We watched an old episode of The Sopranos last night…and the night before…and perhaps the night before that as well. It’s a damn good show.
I like the NJ references. It takes me back to my childhood. Nick loves the dialogue. It’s almost poetic to him. We both love the food.
The ricotta (ri-Got) pie. The baked ziti. “What. No fucking ziti!?”. The cuisine is such an integral part of the show. They’re always eating, talking about eating, whacking someone and then eating. All the killing and crime aside, food is a major part of Italian American life and identity. So when we watched the episode where they go back to Italy and Paulie feels out of place because he can’t seem to find some “macaroni and gravy” it sparked a conversation.
Being ethnic food junkies Nick and I are always looking for the most traditional execution of a dish and most authentic example of a cuisine. But after watching that episode we began to talk about how Italian American cuisine has not only taken on a life of its own, but has also become a type of ethnic food in itself. It’s a source of pride. A cornerstone in families and communities. A part of the Italian immigrant identity. So even though Mario Batali will tell you Italians NEVER serve meatballs and spaghetti on the same plate, a good Italian American grandmother will tell you to shut up and mange’.
I was on a meatball quest a few months back and Nick knowing me as well as he does realized the only way to shut me up was to take me to this Meatball Shop that I had been talking about for weeks. The squeaky wheel, right?
This place is some kind of popular. It has four locations and all of them are perpetually packed. I think their success is due to a few factors. It’s approachable, inexpensive food that hits a nostalgic note with all Americans, of Italian descent or not. Oh, and it’s damn fine food as well.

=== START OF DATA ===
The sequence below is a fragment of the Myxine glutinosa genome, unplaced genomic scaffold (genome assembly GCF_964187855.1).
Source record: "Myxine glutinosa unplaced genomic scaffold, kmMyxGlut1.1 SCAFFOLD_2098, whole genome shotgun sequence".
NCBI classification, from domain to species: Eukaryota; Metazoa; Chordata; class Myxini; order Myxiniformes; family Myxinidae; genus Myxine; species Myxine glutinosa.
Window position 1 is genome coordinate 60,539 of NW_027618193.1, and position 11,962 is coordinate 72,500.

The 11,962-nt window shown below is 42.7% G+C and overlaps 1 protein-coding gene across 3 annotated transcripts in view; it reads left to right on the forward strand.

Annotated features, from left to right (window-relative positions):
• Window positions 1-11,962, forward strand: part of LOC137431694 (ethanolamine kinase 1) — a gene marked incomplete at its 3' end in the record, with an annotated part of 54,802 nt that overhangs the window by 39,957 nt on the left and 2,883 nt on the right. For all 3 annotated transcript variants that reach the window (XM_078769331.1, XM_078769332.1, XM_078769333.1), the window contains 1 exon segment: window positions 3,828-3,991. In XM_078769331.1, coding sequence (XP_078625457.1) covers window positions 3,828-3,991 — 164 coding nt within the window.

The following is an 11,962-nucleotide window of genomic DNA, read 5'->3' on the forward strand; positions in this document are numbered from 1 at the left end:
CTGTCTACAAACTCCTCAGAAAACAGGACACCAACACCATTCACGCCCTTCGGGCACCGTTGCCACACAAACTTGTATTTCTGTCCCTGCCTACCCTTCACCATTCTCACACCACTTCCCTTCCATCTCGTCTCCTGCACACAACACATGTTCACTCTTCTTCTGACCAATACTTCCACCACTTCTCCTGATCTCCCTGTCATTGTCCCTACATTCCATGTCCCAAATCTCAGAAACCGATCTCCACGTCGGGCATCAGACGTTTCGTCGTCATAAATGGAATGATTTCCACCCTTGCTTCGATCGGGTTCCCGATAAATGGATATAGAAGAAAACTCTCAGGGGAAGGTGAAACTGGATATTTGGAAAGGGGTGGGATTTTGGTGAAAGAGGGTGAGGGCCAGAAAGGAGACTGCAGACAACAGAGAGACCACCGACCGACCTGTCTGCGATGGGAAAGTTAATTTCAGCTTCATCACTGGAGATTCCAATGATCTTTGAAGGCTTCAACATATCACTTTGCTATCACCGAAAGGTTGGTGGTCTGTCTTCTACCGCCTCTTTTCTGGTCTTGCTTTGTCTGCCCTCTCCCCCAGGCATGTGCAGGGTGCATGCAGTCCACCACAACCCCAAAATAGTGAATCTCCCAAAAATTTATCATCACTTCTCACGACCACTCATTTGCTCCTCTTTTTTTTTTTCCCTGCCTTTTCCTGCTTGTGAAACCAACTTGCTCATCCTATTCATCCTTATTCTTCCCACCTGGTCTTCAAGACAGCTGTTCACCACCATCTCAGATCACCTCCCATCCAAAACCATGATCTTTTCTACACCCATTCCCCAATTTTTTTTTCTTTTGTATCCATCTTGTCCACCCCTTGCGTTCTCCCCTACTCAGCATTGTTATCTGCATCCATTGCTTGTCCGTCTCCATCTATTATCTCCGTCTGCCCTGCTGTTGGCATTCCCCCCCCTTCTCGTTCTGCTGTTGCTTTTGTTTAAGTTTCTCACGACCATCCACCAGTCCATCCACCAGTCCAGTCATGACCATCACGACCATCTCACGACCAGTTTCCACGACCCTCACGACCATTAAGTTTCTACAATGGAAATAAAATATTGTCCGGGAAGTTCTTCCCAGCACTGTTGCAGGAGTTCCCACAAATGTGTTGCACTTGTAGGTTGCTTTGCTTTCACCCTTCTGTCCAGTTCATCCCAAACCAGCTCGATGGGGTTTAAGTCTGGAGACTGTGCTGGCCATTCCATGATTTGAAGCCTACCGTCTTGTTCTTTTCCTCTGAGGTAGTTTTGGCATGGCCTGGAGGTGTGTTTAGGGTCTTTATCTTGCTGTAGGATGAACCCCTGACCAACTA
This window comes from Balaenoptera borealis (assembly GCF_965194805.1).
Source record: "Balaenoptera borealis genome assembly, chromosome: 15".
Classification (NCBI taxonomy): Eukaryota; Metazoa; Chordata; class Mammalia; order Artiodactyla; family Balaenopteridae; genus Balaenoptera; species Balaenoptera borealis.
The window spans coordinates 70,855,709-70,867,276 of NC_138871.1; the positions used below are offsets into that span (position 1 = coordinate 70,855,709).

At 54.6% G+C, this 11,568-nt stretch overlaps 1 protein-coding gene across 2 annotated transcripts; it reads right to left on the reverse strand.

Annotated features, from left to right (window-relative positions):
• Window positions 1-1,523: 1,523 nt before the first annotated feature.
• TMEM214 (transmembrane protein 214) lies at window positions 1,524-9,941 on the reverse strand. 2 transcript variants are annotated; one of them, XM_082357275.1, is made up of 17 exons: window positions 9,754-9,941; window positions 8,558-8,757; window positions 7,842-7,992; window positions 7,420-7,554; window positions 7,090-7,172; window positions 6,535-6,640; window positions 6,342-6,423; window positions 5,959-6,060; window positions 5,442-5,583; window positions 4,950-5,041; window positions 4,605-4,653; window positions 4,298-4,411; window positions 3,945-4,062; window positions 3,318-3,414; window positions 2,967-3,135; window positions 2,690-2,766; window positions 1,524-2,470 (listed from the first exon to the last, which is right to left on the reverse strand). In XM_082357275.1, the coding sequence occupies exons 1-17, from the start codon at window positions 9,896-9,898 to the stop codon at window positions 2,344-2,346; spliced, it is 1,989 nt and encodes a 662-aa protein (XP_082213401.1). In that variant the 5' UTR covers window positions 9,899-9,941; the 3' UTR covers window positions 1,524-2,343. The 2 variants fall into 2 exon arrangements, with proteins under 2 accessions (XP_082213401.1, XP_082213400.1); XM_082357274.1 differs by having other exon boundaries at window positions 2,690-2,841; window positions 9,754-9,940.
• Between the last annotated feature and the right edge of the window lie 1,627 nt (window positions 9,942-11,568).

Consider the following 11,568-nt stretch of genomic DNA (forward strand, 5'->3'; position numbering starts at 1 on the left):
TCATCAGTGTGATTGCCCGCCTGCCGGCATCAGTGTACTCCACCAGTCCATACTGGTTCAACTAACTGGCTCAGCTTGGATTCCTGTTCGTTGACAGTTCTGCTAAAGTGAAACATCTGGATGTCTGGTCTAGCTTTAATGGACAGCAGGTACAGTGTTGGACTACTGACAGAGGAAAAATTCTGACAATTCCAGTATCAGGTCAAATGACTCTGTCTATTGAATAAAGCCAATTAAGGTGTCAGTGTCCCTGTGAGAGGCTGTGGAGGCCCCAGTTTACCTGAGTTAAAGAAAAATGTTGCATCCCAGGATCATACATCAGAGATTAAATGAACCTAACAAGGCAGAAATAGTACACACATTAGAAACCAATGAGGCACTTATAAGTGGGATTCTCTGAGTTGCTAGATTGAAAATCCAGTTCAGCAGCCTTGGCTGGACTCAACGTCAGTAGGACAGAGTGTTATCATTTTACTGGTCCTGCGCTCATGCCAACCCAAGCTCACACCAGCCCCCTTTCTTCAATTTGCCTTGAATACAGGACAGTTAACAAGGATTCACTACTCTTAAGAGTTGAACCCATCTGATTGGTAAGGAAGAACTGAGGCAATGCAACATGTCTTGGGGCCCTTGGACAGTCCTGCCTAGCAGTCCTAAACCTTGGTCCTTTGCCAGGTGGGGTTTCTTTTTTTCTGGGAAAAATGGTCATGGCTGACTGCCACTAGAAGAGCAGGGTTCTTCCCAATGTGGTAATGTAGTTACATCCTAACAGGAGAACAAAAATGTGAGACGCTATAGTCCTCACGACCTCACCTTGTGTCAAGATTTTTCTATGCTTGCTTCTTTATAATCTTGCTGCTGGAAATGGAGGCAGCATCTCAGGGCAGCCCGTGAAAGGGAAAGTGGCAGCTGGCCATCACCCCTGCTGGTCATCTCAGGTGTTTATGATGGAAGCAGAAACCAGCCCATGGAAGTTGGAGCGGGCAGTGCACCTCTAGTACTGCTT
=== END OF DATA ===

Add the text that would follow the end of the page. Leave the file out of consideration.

We were lucky enough to grab a seat at the bar without having to wait for a table. They don’t take reservations. I’ve said it before and I’ll say it again. Always check to see if the bar is first come first serve because it often is and for some crazy reason people turn their nose up at bar seating. Not us. Bring on the bar.
We perused the wine list. There were plenty of affordable ($6) glasses as well as beer and sangria but we chose a carafe (we love being able to order a carafe) of the chianti for $13 and were more than happy with it.
While the bartender poured our wine he explained how the ordering system works. They give you a cute little menu with check boxes and you simply select what you want, check the box with a little miniature golf course pencil and wait. It’s a great system.
Sipping chianti made Nick want to go all in and decided to order the perhaps the most classic americanized Italian dish, spaghetti and meatballs ($12). When in Rome, right? He chose the spicy pork meatballs and the spicy meat sauce but he could have chosen from 5 different balls, 6 sauces and 12 sides like white beans, risotto, polenta or a salad instead of his spaghetti for the same price.
I, a girl who loves nothing more than a good sandwich, went back and forth between the hero($10), 3 balls on a baguette with sauce, cheese and a salad, or the smash, 2 balls smushed on a brioche bun with sauce, cheese and a salad($9). I chose to smash it up, and because I can never leave well enough alone I added a fried egg to my sandwich, which they loving refer to as the family jewels. Nice.
My sandwich was perfect. Tender, flavorful meatballs, a nicely cooked egg, soft and somewhat sweet bun. The side salad was a fresh addition to the meal and made me feel like less of a fat ass for ordering the fried egg on top. Overall it was a steal for $10.
Nick enjoyed his spaghetti and meatballs so much more than he expected to. His sauce was perfectly spicy, the pasta was well cooked and he loved the homey feel of the dish.
This isn’t haute cuisine by any stretch of the imagination but it was honest, straightforward food that was well crafted, very yummy, affordable (almost cheap) and fun. Sometimes food needs to be fun. In this world of celebrity chefs and stuffy, high end restaurants a place like the Meatball Shop is a welcome find.
This is a great place to go with a group of eaters with different needs. They have vegetarian balls and even gluten free options. There’s something for everyone on the menu. Honestly. And it’s the type of casual, fun eatery you want when you’re with a group of people. It would also be a great cheap date night. Share a carafe, get a few $9 sandwiches and have some laughs. The atmosphere is cute enough to make it feel special but not too serious.